Traders asked to give traffic plan a chance

Traders asked to give traffic plan a chance
Pedestrians on St. Patrick's St. Picture: Denis Minihane.

CITY manager Ann Doherty has asked traders to give the traffic changes on Patrick Street three months before writing off the plan.

The Chief Executive of Cork City Council made the plea as she unveiled a suite of parking incentives to entice shoppers back to the city.

The controversial restrictions to private cars on Patrick Street have been in place for almost three weeks, with some traders claiming to have suffered a massive drop off in trade since they were introduced.

Following a meeting with trader representative groups, including the Cork Business Association and Cork Chamber, Ms Doherty confirmed a range of incentives to bring confidence back to consumers.

The changes kicked in at midday today and include:

- Free parking at the Black Ash park & ride at the Kinsale Road roundabout six days a week - From 12pm-6pm, both North Main Street and Paul Street car park will give two hours free parking to people who pay for two hours. This means that it will cost just €3.50 to park in North Main Street for four hours.

- A marketing campaign to promote the city and its offering will also kick in next week.

Ms Doherty committed to working with traders to address concerns but asked that all groups give the changes time to bed in.

"We are just two weeks into a change, a big change. As we all know, change takes time to bed in," she said.

"I am mindful of the concerns of the traders so we have committed to a set of measures that would assist in bringing confidence back to consumers to come back into the city, "The city is not closed, it is very much open for business."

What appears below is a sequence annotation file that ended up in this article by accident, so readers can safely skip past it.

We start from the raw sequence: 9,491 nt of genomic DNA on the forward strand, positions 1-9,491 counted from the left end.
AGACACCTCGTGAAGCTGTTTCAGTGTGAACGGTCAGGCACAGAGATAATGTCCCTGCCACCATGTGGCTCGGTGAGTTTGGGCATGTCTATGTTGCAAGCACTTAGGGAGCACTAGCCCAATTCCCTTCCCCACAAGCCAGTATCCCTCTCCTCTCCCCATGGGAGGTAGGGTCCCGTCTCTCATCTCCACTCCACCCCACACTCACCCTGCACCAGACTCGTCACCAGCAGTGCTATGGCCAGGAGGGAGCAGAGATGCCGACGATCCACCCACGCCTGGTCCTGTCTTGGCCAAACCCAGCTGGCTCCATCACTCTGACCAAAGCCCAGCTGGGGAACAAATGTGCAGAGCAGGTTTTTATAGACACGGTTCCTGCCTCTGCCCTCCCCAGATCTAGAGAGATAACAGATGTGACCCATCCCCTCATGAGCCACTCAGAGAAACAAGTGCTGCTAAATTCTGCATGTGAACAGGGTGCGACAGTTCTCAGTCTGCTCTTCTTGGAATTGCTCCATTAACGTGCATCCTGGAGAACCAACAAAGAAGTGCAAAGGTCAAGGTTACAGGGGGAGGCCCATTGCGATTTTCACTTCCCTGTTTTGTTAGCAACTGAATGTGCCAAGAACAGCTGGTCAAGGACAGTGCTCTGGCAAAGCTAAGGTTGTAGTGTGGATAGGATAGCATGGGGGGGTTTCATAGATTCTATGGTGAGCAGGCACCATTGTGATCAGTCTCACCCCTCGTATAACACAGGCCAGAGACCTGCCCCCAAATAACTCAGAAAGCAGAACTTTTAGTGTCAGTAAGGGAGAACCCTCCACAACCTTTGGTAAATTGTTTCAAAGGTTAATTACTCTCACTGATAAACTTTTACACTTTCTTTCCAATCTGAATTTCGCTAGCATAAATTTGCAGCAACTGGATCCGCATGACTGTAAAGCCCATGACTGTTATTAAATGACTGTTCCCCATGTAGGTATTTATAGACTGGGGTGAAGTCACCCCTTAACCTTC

Ms Doherty said that city officials will continue to monitor the changes and said that changes will be made if necessary.

"We need to look at data, we need to monitor what is happening and then make adjustements," she said.

"We would need to give it at least three months to what are the issues. We have announced these changes so we will continue to monitor how it goes and assess the data."

The changes were introduced as part of the Cork City Centre Movement Strategy, a multi-year strategy which has been in development for a number of years and aims to revamp the traffic flows in the city centre.

"This isn't something was designed or created in the last week or month. It has been development in for many years and this is one component of the phases," Ms Doherty said.

"We need to look at what has happened and how that bedded in and the tweaks that we did. What I am asking the traders and everyone else is to work with us to assess the impact but to assess this impact over a longer period than just two weeks.

"We are doing this to make the city better. I am very conscious that over the next few years, we will see a huge growth in population in Cork. That isn't aspirational, it is reality."

The alternative to forward-planning is more issues, Ms Doherty added.

"Navigation House, Horgans Quay, the new BAM hotel development and others; these are happening and real and will bring more people into the city so we need to plan for that.

"If we don't plan for it, we will end up like Dublin, which is retrofitting solutions and I would be concerned if that is what we got to."

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